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    Dallas Morning News Celebrates Work of DAI Founder Gerald Britt

    [Excerpt]

    Britt and a handful of other church leaders founded Dallas Area Interfaith, with a focus on grass-roots issues such as community policing, educational equity and fair housing policies. The organization also trained and empowered ordinary folks — stay-at-home moms, day laborers and blue-collar workers — to take concerns to government officials.

    When a Dallas City Council member tagged Britt and his fellow pastors as belligerent and militant, he acknowledged, “We’re not your father’s civic group.”

    Britt and his interfaith co-founders secured council funding for housing in South Dallas and after-school programs at elementary campuses. Britt also led a jobs creation and training initiative that he took with him to CitySquare.

    This poverty-fighting champion quietly left his longtime Dallas job. What’s next for Gerald Britt?Dallas Morning News [pdf]

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  • In Face of Public Charge Ruling, DAI Organizes Free Health Fairs

    [Excerpt]

    Across North Texas, nonprofits and community groups had already begun preparing last year for the possible roll-out of the public charge rule. They said they had no choice: Families were removing children who are U.S. citizens from public health programs for which they were legally eligible.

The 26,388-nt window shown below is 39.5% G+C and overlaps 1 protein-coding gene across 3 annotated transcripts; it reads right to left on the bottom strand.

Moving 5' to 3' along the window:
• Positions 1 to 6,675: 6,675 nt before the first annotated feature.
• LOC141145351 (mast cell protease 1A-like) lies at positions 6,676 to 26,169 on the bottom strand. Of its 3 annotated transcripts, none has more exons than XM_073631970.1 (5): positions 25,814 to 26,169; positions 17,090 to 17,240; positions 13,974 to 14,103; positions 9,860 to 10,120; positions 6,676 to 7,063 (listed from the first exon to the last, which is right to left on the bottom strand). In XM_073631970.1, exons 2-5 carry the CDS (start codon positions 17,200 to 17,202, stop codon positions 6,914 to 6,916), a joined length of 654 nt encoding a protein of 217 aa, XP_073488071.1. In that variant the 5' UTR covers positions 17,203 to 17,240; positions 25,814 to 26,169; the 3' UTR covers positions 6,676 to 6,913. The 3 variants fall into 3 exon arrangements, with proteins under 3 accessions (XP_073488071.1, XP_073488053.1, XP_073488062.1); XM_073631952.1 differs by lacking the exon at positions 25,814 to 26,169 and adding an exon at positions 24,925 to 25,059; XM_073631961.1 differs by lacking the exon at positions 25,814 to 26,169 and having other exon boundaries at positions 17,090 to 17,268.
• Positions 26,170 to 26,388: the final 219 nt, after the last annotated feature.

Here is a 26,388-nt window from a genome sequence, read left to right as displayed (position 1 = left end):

In Dallas, Josephine Lopez-Paul, the lead organizer of Dallas Area Interfaith, was blunt in her criticism. The group is planning a free health care fair on March 28 in Arlington at St. Joseph’s Catholic Church. Some immigrants have said they are fearful of going to any location connected to the government. Church complexes are viewed as safe places.

    “We are creating a permanent underclass that doesn't care for one another,” Lopez-Paul said.

    “The damage has already been done, whether the rule went into effect. Just imagine if they don’t have access to health care. … They don’t have access to immunizations.”

    [Photo Credit: Brian Elledge, Dallas Morning News]

    Trump’s New Public Charge Rule May Have Already Scared Thousands of Texas Families Off Public Health InsuranceDallas Morning News [pdf]

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  • 'Train the Trainer' Session in Dallas Prepares Clergy, Lay Leaders to Teach

    2001_-_RTS_-_TtT_Dallas_2.jpgAlmost three dozen clergy, religious and lay leaders from Texas, Oklahoma, Arizona and Mississippi convened at Holy Trinity Catholic to learn how to teach key pieces of the Recognizing the Stranger curriculum.  

    Sponsored by the Catholic Campaign for Human Development (CCHD), 'Train the Trainer' sessions like these are designed to expand the training capacity of the effort as the strategy reaches into nineteen dioceses across the US. 

    Sessions were led by senior organizers of the Organizers Institute of the South and West IAF and included in-depth discussion of theological reflections on the Eucharist at Corinth and the Beatitudes.

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  • USCCB Highlights DAI-IAF Parish ID Strategy

    Last week, at the General Assembly of the US Conference of Catholic Bishops (USCCB) in Baltimore, the outgoing chair of the Committee on Migration (and Catholic Bishop of Austin), Most Reverend Joe S. Vásquez, concluded his report with "good practices for helping immigrants."  Topping the list was the IAF parish identification strategy.